• LIM Mod

    For me, I break down real estate into two camps: active and passive. 

    For active, I think the land flipping business is the best -I actually made a video about it: 


  • Jaren Barnes what do you deem to be the best passive real estate strategy? Also, what’s the best way to generate cash flow from land investing? I.e. Developing a mobile home park, applying modular homes for rent, or so on.

  • LIM Mod

    Shaneil Johnson

    That's a tough one!

    Investors value specific factors and criteria differently from one another.

    For example, if you were to ask me, "Jaren, what do you think is the best passive real estate strategy for people with limited funds?"

    My answer would be different than if you were to ask me, "What do the best passive real estate strategy is in regards to the highest ROI potential?"

    There is a lot someone has to consider in choosing a passive income strategy - do they mind doing a little bit of work each week on their "passive" investment or do they just want to throw money at something and do absolutely nothing else?

    Depending on these answers certain strategies will be more suitable than others.

    All things being equal though, I think being a private money lender for active land investors or a passive investor in an apartment syndication can be pretty sweet.

    In both circumstances, all you do is look at deals, decide to move forward or not, and wire money.

    Then you wait, and if all goes well, you simply collect a check and make a profit.

    You need to ensure you're "sowing in good soil" meaning the active investor you're working with knows their stuff and is reliable and trustworthy, but as long as that box is checked... it's a pretty sweet setup that's hard to beat!

    If it helps at all, my least favorite passive strategy is owning single-family rentals - when it comes to rental properties, it's really hard to scale buying one house at a time.

    When it comes to rental properties, going with larger units gives you the economies of scale, which I think is a big deal!

    Second to that, I'm also not a big fan of how most land investors structure their seller financed deals.

    Most land investors do almost no underwriting and require very little money down, which increases the possibility of people defaulting.

    Sure, this makes it so inventory moves quickly but it builds up consistent cash flow for the business, so there is definitely a place for it... I just don't really think it's all that "passive".

    You're constantly having to follow up on people, handle the logistics of an early payoff, be available for questions, and... well, it can be a lot of work.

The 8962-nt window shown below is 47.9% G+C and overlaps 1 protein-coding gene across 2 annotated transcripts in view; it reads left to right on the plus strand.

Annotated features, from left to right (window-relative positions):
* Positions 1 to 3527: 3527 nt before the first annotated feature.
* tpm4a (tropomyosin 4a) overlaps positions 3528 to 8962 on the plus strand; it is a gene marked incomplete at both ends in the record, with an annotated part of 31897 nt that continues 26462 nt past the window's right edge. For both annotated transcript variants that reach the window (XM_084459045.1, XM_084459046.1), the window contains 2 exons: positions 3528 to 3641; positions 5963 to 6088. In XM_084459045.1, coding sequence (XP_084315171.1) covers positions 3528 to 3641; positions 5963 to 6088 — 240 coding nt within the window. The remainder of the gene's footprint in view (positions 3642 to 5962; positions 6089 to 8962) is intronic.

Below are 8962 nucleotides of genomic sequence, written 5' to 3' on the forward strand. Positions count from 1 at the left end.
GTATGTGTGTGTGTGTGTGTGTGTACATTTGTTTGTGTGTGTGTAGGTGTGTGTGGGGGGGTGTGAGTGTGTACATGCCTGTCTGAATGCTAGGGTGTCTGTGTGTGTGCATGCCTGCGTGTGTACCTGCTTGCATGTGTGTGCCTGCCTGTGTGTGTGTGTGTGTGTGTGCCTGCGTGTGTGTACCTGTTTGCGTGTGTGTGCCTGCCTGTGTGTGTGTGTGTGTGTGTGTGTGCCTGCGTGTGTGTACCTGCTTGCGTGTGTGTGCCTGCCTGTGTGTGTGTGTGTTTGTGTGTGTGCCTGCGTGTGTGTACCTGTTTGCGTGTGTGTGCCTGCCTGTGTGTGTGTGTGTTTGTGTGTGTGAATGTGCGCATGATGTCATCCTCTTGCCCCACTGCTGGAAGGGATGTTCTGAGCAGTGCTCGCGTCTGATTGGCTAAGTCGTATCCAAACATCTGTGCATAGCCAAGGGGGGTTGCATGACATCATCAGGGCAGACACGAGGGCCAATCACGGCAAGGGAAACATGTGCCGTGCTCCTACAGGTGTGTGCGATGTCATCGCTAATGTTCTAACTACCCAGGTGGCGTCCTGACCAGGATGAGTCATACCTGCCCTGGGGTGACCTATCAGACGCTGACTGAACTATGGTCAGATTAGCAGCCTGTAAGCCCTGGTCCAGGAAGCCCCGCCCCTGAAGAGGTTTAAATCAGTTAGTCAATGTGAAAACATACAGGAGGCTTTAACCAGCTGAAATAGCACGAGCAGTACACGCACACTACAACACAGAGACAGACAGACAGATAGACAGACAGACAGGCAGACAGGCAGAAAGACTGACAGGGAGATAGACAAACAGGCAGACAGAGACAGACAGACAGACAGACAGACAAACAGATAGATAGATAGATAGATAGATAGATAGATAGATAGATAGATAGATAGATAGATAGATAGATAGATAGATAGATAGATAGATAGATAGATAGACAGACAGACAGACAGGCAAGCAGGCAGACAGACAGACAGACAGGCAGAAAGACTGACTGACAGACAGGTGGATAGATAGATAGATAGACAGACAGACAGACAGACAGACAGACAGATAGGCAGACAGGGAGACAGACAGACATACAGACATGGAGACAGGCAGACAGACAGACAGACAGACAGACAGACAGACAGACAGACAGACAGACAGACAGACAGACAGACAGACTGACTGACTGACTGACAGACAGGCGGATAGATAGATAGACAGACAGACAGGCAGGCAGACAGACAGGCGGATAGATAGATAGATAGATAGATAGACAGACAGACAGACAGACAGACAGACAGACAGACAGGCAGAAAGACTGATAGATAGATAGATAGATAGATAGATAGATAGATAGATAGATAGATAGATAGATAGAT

Again, there is definitely a place for it, I just don't consider it a very good "passive" strategy.

    And it should be said, there are always ways you can make pretty much any business passive through software, systems, and outsourcing.


  • Jaren Barnes thanks for the quick response. So what would your thoughts be on scaling up to bigger owner financed land deals such as agricultural space for farmers? Do you think you could be in a more passive space if you found developed land to finance to a mobile home investor, maybe even cell phone towers? I really like this land niche just want to see every option to actively invest for years understanding I’m 23 where I’ll build up enough capital to purchase bigger projects that will allow for more cash flow. My goal ultimately is cash flow via notes from my land.

  • LIM Mod

    Hey Shaneil Johnson!

    Sorry, I somehow missed the second part of your question there.

    ...what’s the best way to generate cash flow from land investing? I.e. Developing a mobile home park, applying modular homes for rent, or so on.

    So what would your thoughts be on scaling up to bigger owner financed land deals such as agricultural space for farmers? Do you think you could be in a more passive space if you found developed land to finance to a mobile home investor, maybe even cell phone towers?

    For me, developing a mobile home park, applying modular homes for rent, or offering owner financing on land for farmers are all very unique from one another.

    All of them produce some form of cash flow but each one you mentioned requires a totally different business model and system to facilitate.

    Development of any kind is not really passive. The logistics of going back and forth with the city and county alone can be a huge time commitment.

    Renting out modular homes, or selling modular homes via seller financing can both work... but as I mentioned in my previous comment, they’re similar to renting out a single family - they’re hard to scale with.

    When it comes to leasing out land to farmers - in theory this is as passive as it gets.

    Farm land is essentially what they call a triple net property, where the tenants cover all the cost of the property like maintenance, taxes and so on.

    In a traditional triple net property, often your tenants are big chain stores like Lowe’s, TacoBell, Walmart etc. and they’ll sign up to 15-30 year leases with you.

    With triple net, as long as a tenant is in place the owner literally does nothing except collect a check, which is pretty hard to beat.